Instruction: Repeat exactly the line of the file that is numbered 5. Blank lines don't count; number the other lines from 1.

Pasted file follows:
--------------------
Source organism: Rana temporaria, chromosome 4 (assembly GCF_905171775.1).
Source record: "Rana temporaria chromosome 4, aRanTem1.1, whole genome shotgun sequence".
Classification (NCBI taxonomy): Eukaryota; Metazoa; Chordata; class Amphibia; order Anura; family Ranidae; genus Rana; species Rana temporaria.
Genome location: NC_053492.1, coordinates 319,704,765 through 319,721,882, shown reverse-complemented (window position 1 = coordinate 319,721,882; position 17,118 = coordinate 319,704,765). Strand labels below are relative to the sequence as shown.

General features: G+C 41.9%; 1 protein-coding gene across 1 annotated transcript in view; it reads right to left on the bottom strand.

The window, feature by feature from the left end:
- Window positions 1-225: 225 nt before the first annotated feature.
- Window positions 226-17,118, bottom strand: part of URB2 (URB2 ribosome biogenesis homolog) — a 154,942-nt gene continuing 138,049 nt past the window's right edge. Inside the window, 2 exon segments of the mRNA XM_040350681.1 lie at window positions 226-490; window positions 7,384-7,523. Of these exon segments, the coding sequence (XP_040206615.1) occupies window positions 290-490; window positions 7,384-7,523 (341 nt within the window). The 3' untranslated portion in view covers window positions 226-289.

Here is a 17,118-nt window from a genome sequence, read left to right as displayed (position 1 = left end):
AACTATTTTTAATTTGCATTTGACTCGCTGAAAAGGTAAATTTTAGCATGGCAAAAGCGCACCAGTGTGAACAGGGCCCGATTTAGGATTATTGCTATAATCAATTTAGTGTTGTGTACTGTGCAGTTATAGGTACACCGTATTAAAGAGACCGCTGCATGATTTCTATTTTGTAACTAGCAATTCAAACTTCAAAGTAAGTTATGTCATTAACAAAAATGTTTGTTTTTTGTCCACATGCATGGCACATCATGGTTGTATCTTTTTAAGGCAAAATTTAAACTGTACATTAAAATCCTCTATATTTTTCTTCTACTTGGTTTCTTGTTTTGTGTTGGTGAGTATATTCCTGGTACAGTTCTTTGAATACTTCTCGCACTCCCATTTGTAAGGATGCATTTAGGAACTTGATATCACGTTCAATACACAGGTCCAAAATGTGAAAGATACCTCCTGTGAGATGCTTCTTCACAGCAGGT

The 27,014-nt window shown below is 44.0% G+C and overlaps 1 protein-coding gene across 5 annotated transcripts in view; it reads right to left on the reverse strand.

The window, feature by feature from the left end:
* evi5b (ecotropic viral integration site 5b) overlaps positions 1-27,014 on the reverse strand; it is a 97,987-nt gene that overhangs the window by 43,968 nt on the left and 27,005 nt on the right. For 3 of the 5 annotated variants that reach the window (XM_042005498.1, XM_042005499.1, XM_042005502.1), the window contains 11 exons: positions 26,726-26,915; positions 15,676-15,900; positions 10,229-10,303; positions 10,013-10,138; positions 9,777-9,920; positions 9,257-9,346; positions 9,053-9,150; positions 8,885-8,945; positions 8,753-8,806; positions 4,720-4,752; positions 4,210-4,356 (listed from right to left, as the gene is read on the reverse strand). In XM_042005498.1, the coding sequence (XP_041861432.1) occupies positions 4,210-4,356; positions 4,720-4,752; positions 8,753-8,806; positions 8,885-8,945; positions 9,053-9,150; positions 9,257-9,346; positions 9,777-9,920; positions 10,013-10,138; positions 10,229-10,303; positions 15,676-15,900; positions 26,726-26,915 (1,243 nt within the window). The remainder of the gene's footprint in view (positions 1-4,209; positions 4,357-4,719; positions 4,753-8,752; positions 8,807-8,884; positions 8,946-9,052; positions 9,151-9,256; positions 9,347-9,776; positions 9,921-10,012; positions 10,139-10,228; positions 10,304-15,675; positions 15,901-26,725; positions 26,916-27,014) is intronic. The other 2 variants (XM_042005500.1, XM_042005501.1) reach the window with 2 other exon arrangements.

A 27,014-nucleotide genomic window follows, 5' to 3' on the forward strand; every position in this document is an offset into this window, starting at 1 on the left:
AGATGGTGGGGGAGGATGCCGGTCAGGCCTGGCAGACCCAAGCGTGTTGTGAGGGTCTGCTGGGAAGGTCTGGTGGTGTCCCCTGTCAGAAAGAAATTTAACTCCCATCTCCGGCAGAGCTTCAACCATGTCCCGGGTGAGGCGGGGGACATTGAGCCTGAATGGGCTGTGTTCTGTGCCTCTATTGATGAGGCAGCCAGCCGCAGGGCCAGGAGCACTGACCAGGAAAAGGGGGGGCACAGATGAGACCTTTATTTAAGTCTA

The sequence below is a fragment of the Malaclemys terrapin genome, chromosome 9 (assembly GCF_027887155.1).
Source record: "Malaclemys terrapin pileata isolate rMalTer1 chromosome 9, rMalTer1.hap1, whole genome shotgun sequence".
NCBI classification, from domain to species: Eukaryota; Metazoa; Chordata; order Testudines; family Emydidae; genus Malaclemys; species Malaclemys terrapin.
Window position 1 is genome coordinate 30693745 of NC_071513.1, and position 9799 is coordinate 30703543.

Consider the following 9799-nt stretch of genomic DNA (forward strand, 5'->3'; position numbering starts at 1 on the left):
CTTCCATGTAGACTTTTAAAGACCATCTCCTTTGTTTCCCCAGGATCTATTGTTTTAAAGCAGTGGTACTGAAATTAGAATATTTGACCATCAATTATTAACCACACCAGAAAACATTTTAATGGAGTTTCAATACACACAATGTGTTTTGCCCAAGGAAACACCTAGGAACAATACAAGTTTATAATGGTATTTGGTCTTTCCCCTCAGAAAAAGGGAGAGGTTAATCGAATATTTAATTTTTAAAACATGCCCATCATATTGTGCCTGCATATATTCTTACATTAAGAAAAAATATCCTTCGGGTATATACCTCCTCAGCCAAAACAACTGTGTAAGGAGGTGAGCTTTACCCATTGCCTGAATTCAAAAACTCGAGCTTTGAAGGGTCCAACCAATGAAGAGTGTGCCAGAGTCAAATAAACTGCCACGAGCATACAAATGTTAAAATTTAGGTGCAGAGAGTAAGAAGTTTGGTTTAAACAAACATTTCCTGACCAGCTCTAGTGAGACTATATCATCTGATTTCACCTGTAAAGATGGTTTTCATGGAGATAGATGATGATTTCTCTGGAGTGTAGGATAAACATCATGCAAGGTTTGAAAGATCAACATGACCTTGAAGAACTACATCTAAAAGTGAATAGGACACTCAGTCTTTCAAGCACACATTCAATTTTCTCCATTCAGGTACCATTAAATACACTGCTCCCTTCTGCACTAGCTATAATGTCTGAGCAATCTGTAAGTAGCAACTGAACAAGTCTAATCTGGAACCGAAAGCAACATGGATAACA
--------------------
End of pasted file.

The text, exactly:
General features: G+C 41.9%; 1 protein-coding gene across 1 annotated transcript in view; it reads right to left on the bottom strand.